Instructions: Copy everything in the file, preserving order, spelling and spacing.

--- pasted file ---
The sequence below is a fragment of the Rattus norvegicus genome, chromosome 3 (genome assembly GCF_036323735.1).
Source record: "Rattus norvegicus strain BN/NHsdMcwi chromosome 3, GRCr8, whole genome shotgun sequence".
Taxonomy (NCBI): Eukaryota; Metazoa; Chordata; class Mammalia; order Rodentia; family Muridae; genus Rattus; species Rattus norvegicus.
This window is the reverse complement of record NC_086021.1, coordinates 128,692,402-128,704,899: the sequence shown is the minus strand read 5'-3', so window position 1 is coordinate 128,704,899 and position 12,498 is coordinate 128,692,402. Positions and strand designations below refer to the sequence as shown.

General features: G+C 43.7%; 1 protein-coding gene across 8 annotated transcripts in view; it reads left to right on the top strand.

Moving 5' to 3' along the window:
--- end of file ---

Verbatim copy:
The sequence below is a fragment of the Rattus norvegicus genome, chromosome 3 (genome assembly GCF_036323735.1).
Source record: "Rattus norvegicus strain BN/NHsdMcwi chromosome 3, GRCr8, whole genome shotgun sequence".
Taxonomy (NCBI): Eukaryota; Metazoa; Chordata; class Mammalia; order Rodentia; family Muridae; genus Rattus; species Rattus norvegicus.
This window is the reverse complement of record NC_086021.1, coordinates 128,692,402-128,704,899: the sequence shown is the minus strand read 5'-3', so window position 1 is coordinate 128,704,899 and position 12,498 is coordinate 128,692,402. Positions and strand designations below refer to the sequence as shown.

General features: G+C 43.7%; 1 protein-coding gene across 8 annotated transcripts in view; it reads left to right on the top strand.

Moving 5' to 3' along the window: